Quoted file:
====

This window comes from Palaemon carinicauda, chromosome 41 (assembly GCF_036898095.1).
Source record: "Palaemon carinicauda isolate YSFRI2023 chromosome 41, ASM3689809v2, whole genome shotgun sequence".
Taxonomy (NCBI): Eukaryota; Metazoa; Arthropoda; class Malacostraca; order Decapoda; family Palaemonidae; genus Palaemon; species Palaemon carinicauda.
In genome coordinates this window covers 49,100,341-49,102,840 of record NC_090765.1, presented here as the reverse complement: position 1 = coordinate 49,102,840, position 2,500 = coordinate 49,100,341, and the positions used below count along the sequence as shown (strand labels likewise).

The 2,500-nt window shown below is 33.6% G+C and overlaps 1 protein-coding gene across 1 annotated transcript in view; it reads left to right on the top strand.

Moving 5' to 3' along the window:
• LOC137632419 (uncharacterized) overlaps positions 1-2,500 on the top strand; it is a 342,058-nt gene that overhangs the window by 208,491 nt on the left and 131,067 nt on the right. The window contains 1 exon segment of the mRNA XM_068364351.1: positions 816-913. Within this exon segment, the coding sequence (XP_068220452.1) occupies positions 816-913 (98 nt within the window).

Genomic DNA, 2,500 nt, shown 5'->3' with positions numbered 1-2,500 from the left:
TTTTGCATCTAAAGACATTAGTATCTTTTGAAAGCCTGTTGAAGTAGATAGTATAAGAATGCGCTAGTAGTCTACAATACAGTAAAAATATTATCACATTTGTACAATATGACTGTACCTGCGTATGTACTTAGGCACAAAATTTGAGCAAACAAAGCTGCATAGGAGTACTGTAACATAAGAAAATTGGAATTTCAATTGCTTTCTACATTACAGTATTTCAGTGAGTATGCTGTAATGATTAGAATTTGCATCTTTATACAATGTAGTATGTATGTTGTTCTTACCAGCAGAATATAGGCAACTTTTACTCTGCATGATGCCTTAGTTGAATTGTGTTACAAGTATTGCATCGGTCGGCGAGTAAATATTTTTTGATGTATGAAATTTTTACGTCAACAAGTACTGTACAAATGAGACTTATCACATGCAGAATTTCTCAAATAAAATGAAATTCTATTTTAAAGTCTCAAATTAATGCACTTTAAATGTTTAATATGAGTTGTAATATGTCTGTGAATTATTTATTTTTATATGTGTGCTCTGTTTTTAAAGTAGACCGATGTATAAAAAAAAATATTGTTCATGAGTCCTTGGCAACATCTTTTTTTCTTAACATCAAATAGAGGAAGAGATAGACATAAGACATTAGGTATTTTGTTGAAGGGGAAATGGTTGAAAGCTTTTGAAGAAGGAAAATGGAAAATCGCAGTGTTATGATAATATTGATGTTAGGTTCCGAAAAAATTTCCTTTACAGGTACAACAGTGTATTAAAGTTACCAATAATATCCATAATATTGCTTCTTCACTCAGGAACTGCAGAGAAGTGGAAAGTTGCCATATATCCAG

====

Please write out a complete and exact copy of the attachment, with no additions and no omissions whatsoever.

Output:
This window comes from Palaemon carinicauda, chromosome 41 (assembly GCF_036898095.1).
Source record: "Palaemon carinicauda isolate YSFRI2023 chromosome 41, ASM3689809v2, whole genome shotgun sequence".
Taxonomy (NCBI): Eukaryota; Metazoa; Arthropoda; class Malacostraca; order Decapoda; family Palaemonidae; genus Palaemon; species Palaemon carinicauda.
In genome coordinates this window covers 49,100,341-49,102,840 of record NC_090765.1, presented here as the reverse complement: position 1 = coordinate 49,102,840, position 2,500 = coordinate 49,100,341, and the positions used below count along the sequence as shown (strand labels likewise).

The 2,500-nt window shown below is 33.6% G+C and overlaps 1 protein-coding gene across 1 annotated transcript in view; it reads left to right on the top strand.

Moving 5' to 3' along the window:
• LOC137632419 (uncharacterized) overlaps positions 1-2,500 on the top strand; it is a 342,058-nt gene that overhangs the window by 208,491 nt on the left and 131,067 nt on the right. The window contains 1 exon segment of the mRNA XM_068364351.1: positions 816-913. Within this exon segment, the coding sequence (XP_068220452.1) occupies positions 816-913 (98 nt within the window).

Genomic DNA, 2,500 nt, shown 5'->3' with positions numbered 1-2,500 from the left:
TTTTGCATCTAAAGACATTAGTATCTTTTGAAAGCCTGTTGAAGTAGATAGTATAAGAATGCGCTAGTAGTCTACAATACAGTAAAAATATTATCACATTTGTACAATATGACTGTACCTGCGTATGTACTTAGGCACAAAATTTGAGCAAACAAAGCTGCATAGGAGTACTGTAACATAAGAAAATTGGAATTTCAATTGCTTTCTACATTACAGTATTTCAGTGAGTATGCTGTAATGATTAGAATTTGCATCTTTATACAATGTAGTATGTATGTTGTTCTTACCAGCAGAATATAGGCAACTTTTACTCTGCATGATGCCTTAGTTGAATTGTGTTACAAGTATTGCATCGGTCGGCGAGTAAATATTTTTTGATGTATGAAATTTTTACGTCAACAAGTACTGTACAAATGAGACTTATCACATGCAGAATTTCTCAAATAAAATGAAATTCTATTTTAAAGTCTCAAATTAATGCACTTTAAATGTTTAATATGAGTTGTAATATGTCTGTGAATTATTTATTTTTATATGTGTGCTCTGTTTTTAAAGTAGACCGATGTATAAAAAAAAATATTGTTCATGAGTCCTTGGCAACATCTTTTTTTCTTAACATCAAATAGAGGAAGAGATAGACATAAGACATTAGGTATTTTGTTGAAGGGGAAATGGTTGAAAGCTTTTGAAGAAGGAAAATGGAAAATCGCAGTGTTATGATAATATTGATGTTAGGTTCCGAAAAAATTTCCTTTACAGGTACAACAGTGTATTAAAGTTACCAATAATATCCATAATATTGCTTCTTCACTCAGGAACTGCAGAGAAGTGGAAAGTTGCCATATATCCAG